The oviposition period presented the same duration as found by Vasconcelos (2006) and Gotoh et al. (2004); the post-oviposition was similar to the results found by Canlas et al. (2006). Rahmani et al. (2009) studied the life history of N. californicus having Thrips tabaci(Lindeman, 1888) (Thysanoptera: Thripidae) as prey and they registered 3.54 days regarding the pre-oviposition, 22 days for the oviposition and 3.91 days for the post-oviposition; the oviposition period approximating that found in this work. The fecundity was equal to or higher than in those studies of the cited authors, which suggests, for a mass rearing of N. californicus, that the diet with castor bean pollen is a viable alternative, because the developmental time as well as the number of eggs does not vary much when the same mite had T. urticae or T. tabaci as food.

The longevity of the females was 32.94 days, the males 40.36 days, and the sex ratio was 0.36 (Table 1). Bellini (2008), studied the development of Neoseiulus barkeri Hughes, 1948 (Acari: Phytoseiidae) offering Phyllocoptruta oleivora (Ashmead, 1879) (Acari: Eriophyidae), Brevipalpus phoenicis (Geijskes, 1939) (Acari: Tenuipalpidae), T. urticae and common cattail pollen, Typha angustifolia L. (Typhaceae), as food and did not observe statistical differences when comparing the results obtained with the T. urticae and pollen diets. According to the author, the results with the other foods, than that with T. urticae and pollen diets, were not satisfactory for the development of the predator.

3.2.Fertility life table of Neoseiulus californicus

The results of the fertility life table showed that the estimate of the innate capacity for predator population growth (rm) was 0.17 females/female/day. This results were close to that observed by Canlas et al., (2006), Vasconcelos, (2006)(Tables 3 and 4).

Table 3. Fertility life table of Neoseiulus californicusin laboratory at 25° C, 70 ± 10% RH and a 14 hour photophase, fed on castor bean plant (Ricinus communis) pollen (n=100). 

x* Mx** Lx*** Mx.Lx Mx.Lx.x
9.5 1.08 1 1.08 10.26
10.5 0.83 1 0.83 8.72
11.5 0.75 1 0.75 8.63
12.5 0.83 1 0.83 10.38
13.5 0.93 1 0.93 12.56
14.5 0.87 1 0.87 12.62
15.5 0.70 1 0.70 10.85
16.5 0.78 1 0.78 12.87
17.5 0.81 1 0.81 14.18
18.5 0.86 1 0.86 15.91
19.5 0.82 1 0.82 15.99
20.5 0.75 1 0.75 15.38
21.5 0.72 1 0.72 15.48
22.5 0.69 1 0.69 15.53
23.5 0.70 1 0.70 16.45
24.5 0.74 1 0.74 18.13
25.5 0.69 0.99 0.68 17.42
26.5 0,.66 0.99 0.65 17.32
27.5 0.65 0.99 0.64 17.70
28.5 0.58 0.99 0.57 16.36
28.5 0.58 0.99 0.57 16.36
30.5 0.47 0.95 0.45 13.62
31.5 0.46 0.90 0.41 13.04
32.5 0.51 0.86 0.44 14.25
33.5 0.45 0.75 0.34 11.31
34.5 0.45 0.70 0.32 10.87
35.5 0.72 0.67 0.48 17.13
36.5 0.36 0.66 0.24 8.67
37.5 0.00 0.62 0.00 0.00
- - - Σ=Ro=18.66 387.94

*Age interval in days;

**Specific fertility (progeny of females/female);

***Probability of survival (proportion of living females).

Table 4. Population growth parameters of Neoseiulus californicus in the laboratory at 25° C, 70 ± 10% RH and a 14 h photophase, fed on castor bean plant (Ricinus communis) pollen.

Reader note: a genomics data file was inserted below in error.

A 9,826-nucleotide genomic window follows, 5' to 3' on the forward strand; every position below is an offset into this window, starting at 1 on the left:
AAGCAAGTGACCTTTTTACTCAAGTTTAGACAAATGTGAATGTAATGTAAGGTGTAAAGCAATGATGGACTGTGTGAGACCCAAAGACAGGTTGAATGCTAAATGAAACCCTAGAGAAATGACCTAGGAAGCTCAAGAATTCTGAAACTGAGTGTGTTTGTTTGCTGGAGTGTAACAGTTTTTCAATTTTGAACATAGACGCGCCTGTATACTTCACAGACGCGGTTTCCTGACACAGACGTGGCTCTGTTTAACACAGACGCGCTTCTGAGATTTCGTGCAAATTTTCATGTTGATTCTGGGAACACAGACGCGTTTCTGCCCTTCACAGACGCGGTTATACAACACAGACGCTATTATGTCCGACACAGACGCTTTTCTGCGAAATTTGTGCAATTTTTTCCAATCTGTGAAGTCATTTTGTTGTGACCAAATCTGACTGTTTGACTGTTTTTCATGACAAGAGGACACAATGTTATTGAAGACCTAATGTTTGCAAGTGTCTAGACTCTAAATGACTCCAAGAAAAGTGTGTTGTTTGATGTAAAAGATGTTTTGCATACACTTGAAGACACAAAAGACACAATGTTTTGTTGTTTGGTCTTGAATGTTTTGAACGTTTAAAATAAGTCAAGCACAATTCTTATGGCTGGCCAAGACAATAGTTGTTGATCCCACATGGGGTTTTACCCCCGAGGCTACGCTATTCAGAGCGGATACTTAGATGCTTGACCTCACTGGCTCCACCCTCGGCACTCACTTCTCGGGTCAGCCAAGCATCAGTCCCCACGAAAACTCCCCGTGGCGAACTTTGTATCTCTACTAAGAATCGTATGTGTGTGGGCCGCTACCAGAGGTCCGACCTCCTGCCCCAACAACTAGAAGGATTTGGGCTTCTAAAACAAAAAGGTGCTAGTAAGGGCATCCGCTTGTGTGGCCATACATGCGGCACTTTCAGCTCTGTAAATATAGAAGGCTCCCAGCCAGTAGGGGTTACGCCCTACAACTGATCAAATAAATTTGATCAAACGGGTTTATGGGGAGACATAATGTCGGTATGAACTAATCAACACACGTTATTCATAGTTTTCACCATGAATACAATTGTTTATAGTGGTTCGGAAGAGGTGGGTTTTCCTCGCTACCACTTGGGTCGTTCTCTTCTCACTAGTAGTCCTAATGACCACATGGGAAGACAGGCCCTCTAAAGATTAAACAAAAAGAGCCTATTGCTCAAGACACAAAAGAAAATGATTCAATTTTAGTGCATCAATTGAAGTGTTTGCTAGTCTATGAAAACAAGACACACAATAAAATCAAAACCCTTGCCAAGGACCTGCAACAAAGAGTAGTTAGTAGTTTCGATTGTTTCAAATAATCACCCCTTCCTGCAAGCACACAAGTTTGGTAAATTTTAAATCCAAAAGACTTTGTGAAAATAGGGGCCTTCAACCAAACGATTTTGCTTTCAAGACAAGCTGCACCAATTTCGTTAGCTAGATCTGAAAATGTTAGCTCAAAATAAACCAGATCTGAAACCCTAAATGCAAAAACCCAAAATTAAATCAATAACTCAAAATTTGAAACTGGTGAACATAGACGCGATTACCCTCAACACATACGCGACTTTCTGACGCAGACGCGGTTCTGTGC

Parameters In this paper Bellini (2008) Canlas et al. (2006) Vasconcelos (2006)
Ro (Female) 18.70 1.050 22.920 34.40
rm(Female/Female/Day) 0.17 0.002 0.209 0.26
λ (Female/Day) 1.20 1.002 2.230 1.25
T (Day) 17.20 20.700 17.550 16.90
TD (Day) 4.07 - - -

Ro = net reproduction rate; rm = intrinsic rate of increase; λ = finite rate of increase; T = mean generation time; TD = estimated time for the population to double.

In studies of the biology of N. californicus fed with holm oak pollen, Quercus ilex L. (Fagaceae), Preverieri et al. (2006)observed a higher value for the intrinsic rate of increase (rm= 0.28), suggesting that the pollen of that plant can be used satisfactorily for rearing of N. californicus.

The mean generation time (T) was 17.2 days, the net reproduction rate (Ro) was 18.7 females and the finite rate of increase (λ) was 1.2 females/day. The mean generation time and the finite rate of increase were similar to the values found by Canlas et al. (2006) with the predator feeding on T. urticae, there not being large differences when compared with castor bean pollen in this study. The population is estimated to double (TD) every 4.07 days (Table 4). Rahmani et al. (2009) verified that the finite rate of increase (λ) was 0.04 when N. californicus fed on T. tabaci and in the present study with castor bean pollen it was 1.2. It is known that the higher the finite rate of increase, the higher the daily population growth. However, it should be taken into account that the ideal laboratory conditions are considered for the reproduction and development of the predatory mite. In the greenhouse and mainly in the field, it is expected that the predatory mite is subjected to various ecological factors that can alter its reproductive and developmental capacity.


Considering the results here obtained it can be concluded that Neoseiulus californicus large scale rearing for subsequent use in biological control of the two spotted spider mite in greenhouse is viable with pollen from the castor bean plant.


To the Fundação de Amparo à Pesquisa do Estado de Minas Gerais – Fapemig, for financial support and scholarships granted and, to the Conselho Nacional de Desenvolvimento Científico e Tecnológico - CNPq for scholarships granted and, to Professor Luis Carlos Dias da Rocha, of the IFSULDEMINAS, campus Inconfidentes, for providing the mite N. californicus.


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Received: July 16, 2012; Accepted: May 16, 2013